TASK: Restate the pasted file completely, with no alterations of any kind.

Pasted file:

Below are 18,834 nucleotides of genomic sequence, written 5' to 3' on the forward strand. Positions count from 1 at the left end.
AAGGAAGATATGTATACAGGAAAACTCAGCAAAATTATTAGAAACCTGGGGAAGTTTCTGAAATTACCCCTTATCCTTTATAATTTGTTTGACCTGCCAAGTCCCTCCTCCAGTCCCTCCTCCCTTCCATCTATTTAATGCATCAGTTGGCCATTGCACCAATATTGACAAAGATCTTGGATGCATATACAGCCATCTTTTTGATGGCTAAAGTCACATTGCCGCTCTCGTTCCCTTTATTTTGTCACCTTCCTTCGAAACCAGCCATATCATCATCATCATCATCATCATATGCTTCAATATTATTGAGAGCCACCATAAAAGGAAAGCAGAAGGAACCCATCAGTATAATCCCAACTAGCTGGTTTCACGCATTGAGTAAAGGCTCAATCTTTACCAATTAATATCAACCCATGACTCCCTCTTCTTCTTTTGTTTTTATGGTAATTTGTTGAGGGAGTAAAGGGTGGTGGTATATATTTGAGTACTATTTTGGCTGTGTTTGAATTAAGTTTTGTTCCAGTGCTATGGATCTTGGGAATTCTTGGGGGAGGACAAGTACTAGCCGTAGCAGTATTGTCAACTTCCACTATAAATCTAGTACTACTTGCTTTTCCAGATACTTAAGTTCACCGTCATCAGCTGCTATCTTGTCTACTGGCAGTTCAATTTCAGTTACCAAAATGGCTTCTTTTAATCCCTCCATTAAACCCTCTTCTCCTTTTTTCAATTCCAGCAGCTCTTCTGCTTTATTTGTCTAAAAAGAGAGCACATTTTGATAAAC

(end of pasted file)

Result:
Below are 18,834 nucleotides of genomic sequence, written 5' to 3' on the forward strand. Positions count from 1 at the left end.
AAGGAAGATATGTATACAGGAAAACTCAGCAAAATTATTAGAAACCTGGGGAAGTTTCTGAAATTACCCCTTATCCTTTATAATTTGTTTGACCTGCCAAGTCCCTCCTCCAGTCCCTCCTCCCTTCCATCTATTTAATGCATCAGTTGGCCATTGCACCAATATTGACAAAGATCTTGGATGCATATACAGCCATCTTTTTGATGGCTAAAGTCACATTGCCGCTCTCGTTCCCTTTATTTTGTCACCTTCCTTCGAAACCAGCCATATCATCATCATCATCATCATCATATGCTTCAATATTATTGAGAGCCACCATAAAAGGAAAGCAGAAGGAACCCATCAGTATAATCCCAACTAGCTGGTTTCACGCATTGAGTAAAGGCTCAATCTTTACCAATTAATATCAACCCATGACTCCCTCTTCTTCTTTTGTTTTTATGGTAATTTGTTGAGGGAGTAAAGGGTGGTGGTATATATTTGAGTACTATTTTGGCTGTGTTTGAATTAAGTTTTGTTCCAGTGCTATGGATCTTGGGAATTCTTGGGGGAGGACAAGTACTAGCCGTAGCAGTATTGTCAACTTCCACTATAAATCTAGTACTACTTGCTTTTCCAGATACTTAAGTTCACCGTCATCAGCTGCTATCTTGTCTACTGGCAGTTCAATTTCAGTTACCAAAATGGCTTCTTTTAATCCCTCCATTAAACCCTCTTCTCCTTTTTTCAATTCCAGCAGCTCTTCTGCTTTATTTGTCTAAAAAGAGAGCACATTTTGATAAAC